“It was a matter of political tactics,” said Landolt. “Who was right, who was wrong, I don’t know. But at the time pro-life leaders were crystal clear: we were not going to condone abortion on-demand.”
Hughes told LifeSiteNews that the proposed bill was in no way a compromise with pro-lifers by the government, but a “sellout” to the abortion industry. CLC took the position that a “bad law is worse than no law,” and decided to direct its efforts in campaigning for a new law that would not compromise on protecting the unborn. Through the intervention of the late Senator Dr. Stanley Haidasz, CLC made a delegation before the Senate to argue against the bill.
The bill was adopted by the House of Commons in May 1990 by a free vote of 140 to 131, but was ultimately defeated in the Senate in a tie vote of 43-43 in January 1991.
Of particular note, Rob Nicholson, who was then Campbell’s parliamentary secretary, voted against Bill C-43 on pro-life grounds. “I could not in good conscience give approval to something that I have always fought against in my life,” he said at the time. “I have fought for the protection of unborn children and I fought against the abortion law that was in place in Canada for many years.”
Since rejoining Parliament in 2004, in particular in his role as Justice Minister from 2007 to 2013, he has opposed all new legislative attempts to enact protections for the unborn.
Pro-life leaders from around the country saw the bill’s defeat as a victory for the pro-life cause. Their reactions were reported by The Interim at the time.
Fr. Alphonse de Valk, founding editor of Catholic Insight magazine, called the bill’s defeat a victory for truth over the lie that the bill “struck a balance” between the mother and child.
Cecelia Forsyth, then-president of Saskatoon Pro-Life, stated about the bill’s defeat: “There’s a sense of relief…It’s much more difficult to change a bad law than to introduce a good law. We’re working for a good law.”
Michel Arsenault of Life Savers in Moncton, New Brunswick, called the defeat “rather nice.” “Now we can work towards a law that really will protect both mother and unborn child,” she said.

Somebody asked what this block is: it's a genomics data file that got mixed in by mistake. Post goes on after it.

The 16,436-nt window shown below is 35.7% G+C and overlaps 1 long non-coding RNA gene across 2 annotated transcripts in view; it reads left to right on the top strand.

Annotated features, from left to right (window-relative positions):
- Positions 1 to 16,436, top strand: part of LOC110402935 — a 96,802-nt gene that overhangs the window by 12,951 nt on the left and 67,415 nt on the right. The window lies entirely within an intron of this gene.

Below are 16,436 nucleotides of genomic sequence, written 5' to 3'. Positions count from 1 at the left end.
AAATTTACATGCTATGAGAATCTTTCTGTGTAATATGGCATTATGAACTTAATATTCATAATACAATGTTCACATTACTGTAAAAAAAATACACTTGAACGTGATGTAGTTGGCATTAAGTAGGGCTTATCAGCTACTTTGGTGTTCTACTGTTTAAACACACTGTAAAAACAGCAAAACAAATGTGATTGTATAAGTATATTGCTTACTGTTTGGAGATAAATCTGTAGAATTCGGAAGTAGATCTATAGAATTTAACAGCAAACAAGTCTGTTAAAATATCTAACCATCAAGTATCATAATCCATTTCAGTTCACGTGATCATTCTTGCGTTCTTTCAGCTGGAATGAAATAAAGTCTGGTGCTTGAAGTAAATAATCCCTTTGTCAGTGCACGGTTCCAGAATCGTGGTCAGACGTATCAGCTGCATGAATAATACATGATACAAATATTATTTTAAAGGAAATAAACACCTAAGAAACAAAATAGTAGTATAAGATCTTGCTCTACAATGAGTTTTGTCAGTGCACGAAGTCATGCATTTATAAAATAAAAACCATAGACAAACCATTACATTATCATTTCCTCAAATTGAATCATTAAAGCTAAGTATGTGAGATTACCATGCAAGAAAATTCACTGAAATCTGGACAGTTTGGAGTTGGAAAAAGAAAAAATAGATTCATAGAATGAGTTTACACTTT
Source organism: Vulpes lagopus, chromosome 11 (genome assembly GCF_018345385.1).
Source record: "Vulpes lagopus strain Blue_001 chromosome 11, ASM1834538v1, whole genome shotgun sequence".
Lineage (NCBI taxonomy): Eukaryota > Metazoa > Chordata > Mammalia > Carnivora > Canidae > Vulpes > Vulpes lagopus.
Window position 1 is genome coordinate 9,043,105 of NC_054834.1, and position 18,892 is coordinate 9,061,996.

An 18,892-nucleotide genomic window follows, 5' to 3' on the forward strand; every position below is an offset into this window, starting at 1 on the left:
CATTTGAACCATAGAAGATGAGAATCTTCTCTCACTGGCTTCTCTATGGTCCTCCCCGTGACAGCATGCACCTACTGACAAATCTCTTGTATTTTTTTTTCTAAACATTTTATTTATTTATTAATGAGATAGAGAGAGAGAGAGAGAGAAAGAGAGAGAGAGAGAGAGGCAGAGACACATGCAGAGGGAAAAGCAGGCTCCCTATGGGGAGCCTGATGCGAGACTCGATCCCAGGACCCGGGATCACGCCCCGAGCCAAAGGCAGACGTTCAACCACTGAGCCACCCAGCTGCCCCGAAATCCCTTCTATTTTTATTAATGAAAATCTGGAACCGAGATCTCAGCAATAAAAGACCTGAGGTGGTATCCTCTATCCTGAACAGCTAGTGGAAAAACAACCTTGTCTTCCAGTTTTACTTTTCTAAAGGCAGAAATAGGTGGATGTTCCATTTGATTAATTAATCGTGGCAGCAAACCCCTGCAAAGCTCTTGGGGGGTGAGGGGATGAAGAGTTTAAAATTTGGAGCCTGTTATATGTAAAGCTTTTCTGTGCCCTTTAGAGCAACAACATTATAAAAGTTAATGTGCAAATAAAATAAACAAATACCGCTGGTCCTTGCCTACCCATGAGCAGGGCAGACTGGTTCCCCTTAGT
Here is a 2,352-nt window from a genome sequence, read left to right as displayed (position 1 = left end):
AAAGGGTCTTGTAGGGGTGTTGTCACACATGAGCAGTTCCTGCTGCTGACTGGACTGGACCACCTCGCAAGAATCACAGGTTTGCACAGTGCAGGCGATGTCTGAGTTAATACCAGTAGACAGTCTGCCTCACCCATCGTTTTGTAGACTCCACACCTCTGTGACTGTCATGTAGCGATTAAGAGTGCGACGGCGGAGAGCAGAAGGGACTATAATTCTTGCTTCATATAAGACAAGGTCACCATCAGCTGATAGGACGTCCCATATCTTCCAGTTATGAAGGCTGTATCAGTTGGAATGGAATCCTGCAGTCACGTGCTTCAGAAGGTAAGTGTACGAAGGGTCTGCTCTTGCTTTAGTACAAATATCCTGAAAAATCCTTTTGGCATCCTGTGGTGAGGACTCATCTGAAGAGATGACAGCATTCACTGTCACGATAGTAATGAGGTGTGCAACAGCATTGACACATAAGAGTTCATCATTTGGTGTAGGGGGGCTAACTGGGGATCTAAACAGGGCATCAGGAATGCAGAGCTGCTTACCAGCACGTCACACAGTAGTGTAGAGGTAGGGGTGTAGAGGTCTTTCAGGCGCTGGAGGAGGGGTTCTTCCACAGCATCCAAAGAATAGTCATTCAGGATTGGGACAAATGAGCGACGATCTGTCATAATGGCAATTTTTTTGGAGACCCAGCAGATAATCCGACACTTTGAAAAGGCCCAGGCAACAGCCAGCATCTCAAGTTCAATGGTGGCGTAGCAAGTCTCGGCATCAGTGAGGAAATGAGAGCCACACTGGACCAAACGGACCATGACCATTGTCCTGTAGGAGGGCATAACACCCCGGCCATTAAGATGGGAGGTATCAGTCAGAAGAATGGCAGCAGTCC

Dr. Andre LaFrance stated that the proposed law “would have done absolutely nothing to prevent even a single abortion.”
Anneliese Steden, a spokeswoman for Cambridge Right to Life, said that her organization was “hoping” Bill C-43 would be defeated because it was “paraded as a pro-life bill when it wasn’t. In our opinion we would be better off without a law and try to get a better law in the future.”
Rev. Ken Campbell, president of Choose Life Canada, stated: “We oppose the bill because it sought to institutionalize the killing of the innocent pre-born. It’s better to have no bill at all.”
To this day, Campaign Life Coalition, which describes itself as the political arm of Canada’s pro-life movement, will only support legislative initiatives for the unborn that adhere to the principle that the “life of every unborn child has the natural and fundamental right to protection in law.” The organization strongly supports incremental measures that uphold that principle, but does not support legislation that “arbitrarily divides humans into protected and unprotected classes.”
CLC continues to stand by what it stated in its delegation to the Senate against Bill C-43 more than two decades ago: “Life is a continuum. It is not measured in weeks, inches or pounds. A human being exists and is alive from the moment of conception [fertilization].”
“Abortion, at any time after conception, kills a developing human being.”
Since the defeat of Bill C-43 in the Senate, no government has touched the legal status of abortion, including the reigning Conservative Party under Stephen Harper, who has stated on numerous occasions that he will not allow the abortion issue to be reopened.
Canada’s unborn children, killed by the millions since 1969, still await some form of legal protection as suggested by the Supreme Court when it struck down Section 251 in 1988.